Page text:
Internet is a place, they say, where the human being can exchange information in a free manner; a sort of super digital library thanks to which men and women from all over the world can absorb knowledge that, before, were tragically linked to material resources from difficult transport and storage. It is a beautiful purpose. My day to day online is to view ads; some mention them here, but others enjoy them privately. Much has been written on this subject; assumes that the information highway exists to carry the knowledge of a point of the world to another at high speed, but sometimes gives the feeling that the important thing are the posters that are on the sides.
The Swedish artist Jonas Lund identifies all these dangers and transforms it into a literal highway where our mouse avoid colliding with internet companies (Amazon, Google, Twitter, Facebook) to avoid being punished for ads that make it difficult to view in this dismal race by cyberspace.
The Internet Express (I don’t know if this is the name of the piece, the URL is theinternet.express) is a very powerful little game. Very intelligently faces an environment that should be readable, as it is a virtual circuit in which a player must dodge obstacles, with a series of annoyances that make it impassable; the highway by which our cursor moves just buried by advertising, an exponential growth (how many more ads on display there, easier is bumping into another icon and open a new banner) which can stop closing popups, though, have we not come to internet to something else?
It is an acid work that explores the effect of advertising on the online experience in a very neutral manner. These ads simply soiled the information highway; not to speak their algorithms or cookies nor of the ethical considerations of certain types of advertising on the internet, but that simply presents a clear picture of how it affects the transit and the readability of these digital roads by which knowledge moves. What knowledge? Apparently, none: Lund internet only is, ultimately, a minefield. You never get anywhere; Amazon, Google or Twitter (or the own Lund, if it is real ads that jump to report him benefits) that you shocks you need to justify their existence.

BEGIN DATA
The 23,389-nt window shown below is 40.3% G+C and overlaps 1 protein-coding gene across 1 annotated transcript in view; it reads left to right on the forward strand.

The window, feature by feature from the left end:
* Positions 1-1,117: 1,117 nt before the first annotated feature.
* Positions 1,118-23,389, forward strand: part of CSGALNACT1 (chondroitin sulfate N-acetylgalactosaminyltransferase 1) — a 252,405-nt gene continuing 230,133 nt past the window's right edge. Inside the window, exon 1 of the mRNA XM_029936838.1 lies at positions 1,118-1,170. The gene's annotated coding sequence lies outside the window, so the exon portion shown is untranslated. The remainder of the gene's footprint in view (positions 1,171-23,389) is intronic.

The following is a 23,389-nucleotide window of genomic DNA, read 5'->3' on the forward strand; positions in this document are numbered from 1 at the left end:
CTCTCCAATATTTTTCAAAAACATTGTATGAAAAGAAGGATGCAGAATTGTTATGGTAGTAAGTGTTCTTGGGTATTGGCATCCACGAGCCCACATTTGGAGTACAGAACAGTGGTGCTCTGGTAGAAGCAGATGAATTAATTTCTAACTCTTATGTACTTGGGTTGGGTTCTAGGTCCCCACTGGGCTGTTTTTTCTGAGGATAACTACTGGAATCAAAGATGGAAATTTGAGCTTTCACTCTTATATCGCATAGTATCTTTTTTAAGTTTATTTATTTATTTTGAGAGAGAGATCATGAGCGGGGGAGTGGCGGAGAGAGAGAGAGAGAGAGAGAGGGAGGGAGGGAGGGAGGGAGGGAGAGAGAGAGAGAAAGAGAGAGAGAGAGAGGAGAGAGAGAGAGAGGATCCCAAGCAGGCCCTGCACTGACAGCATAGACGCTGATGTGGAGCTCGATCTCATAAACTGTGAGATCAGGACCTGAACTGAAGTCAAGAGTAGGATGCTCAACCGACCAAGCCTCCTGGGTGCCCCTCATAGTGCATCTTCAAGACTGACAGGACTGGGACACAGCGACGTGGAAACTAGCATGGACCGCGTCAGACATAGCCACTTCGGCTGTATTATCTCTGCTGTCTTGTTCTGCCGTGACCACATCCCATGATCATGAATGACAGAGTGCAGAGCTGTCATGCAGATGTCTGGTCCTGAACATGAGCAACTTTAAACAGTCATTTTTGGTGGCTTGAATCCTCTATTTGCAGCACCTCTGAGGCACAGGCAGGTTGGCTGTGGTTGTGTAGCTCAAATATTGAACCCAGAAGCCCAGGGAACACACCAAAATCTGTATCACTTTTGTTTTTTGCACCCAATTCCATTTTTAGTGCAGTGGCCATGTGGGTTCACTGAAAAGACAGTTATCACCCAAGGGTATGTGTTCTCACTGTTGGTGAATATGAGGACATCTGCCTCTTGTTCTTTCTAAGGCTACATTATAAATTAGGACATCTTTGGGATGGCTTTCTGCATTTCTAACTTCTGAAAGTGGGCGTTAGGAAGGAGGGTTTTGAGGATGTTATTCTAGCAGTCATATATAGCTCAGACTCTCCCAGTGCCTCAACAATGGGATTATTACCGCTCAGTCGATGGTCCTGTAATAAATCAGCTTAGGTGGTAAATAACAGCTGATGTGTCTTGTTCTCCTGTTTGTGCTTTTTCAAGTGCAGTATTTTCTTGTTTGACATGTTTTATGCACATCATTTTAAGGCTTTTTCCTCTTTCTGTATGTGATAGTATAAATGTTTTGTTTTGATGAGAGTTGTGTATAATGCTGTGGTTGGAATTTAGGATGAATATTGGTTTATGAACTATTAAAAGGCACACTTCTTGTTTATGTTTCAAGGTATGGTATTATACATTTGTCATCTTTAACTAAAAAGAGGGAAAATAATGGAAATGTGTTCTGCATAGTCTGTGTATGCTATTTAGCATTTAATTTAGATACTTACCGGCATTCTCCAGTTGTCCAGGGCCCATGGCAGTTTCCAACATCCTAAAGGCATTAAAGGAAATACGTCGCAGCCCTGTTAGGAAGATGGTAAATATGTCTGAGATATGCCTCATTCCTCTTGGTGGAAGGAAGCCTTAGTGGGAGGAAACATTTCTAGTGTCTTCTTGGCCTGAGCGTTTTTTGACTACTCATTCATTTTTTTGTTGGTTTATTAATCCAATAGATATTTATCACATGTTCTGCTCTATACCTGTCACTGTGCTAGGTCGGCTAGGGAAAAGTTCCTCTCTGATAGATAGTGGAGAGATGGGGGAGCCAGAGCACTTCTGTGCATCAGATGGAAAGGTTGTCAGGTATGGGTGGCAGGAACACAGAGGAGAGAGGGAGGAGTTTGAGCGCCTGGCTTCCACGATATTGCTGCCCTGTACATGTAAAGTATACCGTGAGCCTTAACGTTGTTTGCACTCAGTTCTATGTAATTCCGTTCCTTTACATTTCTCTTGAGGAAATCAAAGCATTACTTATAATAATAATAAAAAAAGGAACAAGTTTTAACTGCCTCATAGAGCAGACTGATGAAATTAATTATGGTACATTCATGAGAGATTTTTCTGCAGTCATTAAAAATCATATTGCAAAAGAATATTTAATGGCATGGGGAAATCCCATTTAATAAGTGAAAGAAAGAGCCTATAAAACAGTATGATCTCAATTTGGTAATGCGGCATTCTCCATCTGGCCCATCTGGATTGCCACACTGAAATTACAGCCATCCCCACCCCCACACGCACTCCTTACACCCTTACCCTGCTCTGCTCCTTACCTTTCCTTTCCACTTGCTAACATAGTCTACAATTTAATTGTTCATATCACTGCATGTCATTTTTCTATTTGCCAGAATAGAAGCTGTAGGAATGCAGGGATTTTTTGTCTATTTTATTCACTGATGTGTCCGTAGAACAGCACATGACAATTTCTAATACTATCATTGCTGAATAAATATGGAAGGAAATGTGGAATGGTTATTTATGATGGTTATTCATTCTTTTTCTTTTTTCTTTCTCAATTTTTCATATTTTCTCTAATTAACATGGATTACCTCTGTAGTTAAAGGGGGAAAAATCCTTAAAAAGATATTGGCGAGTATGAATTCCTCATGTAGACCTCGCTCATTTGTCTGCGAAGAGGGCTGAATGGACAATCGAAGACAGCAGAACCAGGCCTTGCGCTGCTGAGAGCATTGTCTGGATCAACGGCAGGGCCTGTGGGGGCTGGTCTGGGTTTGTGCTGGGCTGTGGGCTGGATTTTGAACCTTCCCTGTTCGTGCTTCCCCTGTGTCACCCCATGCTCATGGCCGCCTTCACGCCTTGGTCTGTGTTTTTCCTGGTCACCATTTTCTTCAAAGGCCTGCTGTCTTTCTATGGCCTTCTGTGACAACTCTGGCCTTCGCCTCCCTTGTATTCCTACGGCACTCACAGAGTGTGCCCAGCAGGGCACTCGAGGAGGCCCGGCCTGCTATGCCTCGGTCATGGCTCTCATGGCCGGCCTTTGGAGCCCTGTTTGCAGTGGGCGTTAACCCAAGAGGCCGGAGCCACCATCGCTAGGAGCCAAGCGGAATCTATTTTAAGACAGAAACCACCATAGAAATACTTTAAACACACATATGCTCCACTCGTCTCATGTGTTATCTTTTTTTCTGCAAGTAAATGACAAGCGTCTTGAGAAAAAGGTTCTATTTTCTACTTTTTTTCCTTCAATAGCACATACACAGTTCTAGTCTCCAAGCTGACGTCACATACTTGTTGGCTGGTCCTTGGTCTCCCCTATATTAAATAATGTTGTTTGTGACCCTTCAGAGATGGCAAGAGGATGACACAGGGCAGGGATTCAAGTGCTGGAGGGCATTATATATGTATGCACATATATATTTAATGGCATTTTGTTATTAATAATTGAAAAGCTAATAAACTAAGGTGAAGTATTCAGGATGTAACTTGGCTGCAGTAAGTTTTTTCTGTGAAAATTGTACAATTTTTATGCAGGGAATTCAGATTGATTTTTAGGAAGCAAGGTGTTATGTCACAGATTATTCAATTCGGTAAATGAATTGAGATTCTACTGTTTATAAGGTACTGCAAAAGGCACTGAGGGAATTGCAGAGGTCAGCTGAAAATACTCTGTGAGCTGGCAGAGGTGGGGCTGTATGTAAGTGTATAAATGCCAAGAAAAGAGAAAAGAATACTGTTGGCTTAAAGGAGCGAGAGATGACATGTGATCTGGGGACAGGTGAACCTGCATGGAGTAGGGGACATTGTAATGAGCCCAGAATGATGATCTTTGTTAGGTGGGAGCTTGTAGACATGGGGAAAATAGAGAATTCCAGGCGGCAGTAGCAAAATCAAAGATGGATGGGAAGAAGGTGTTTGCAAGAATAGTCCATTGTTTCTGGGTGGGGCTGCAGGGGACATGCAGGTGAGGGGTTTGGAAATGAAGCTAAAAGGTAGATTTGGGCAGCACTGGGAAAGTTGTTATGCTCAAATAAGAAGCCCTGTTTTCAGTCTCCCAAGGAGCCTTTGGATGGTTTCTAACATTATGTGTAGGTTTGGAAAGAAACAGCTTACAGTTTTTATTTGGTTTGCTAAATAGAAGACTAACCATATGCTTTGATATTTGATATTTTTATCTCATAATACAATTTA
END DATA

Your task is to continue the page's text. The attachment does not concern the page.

Other works of Lund questioned the way that internet affect our life experience. Fair Warning, for example, is a piece that explores and puts to the test the eternal face to which forces us internet: the Simpsons South Park, Warhol versus Hirst, open versus closed borders versus Fox News vs. CNN. Playing with binary decisions and common tests and quizzes, revitalized by Buzzfeed and places similar, Lund challenges the contemporary need to have an answer for everything; categorize, classify and collect data, behavior of machine which is confused with ours, now that we all have other cerebros-maquina at work, in the lounge or in your pocket.
The Internet Express you can play from the browser, using WASD on a keyboard or by tilting the phone sideways to turn and avoid those corporate demons.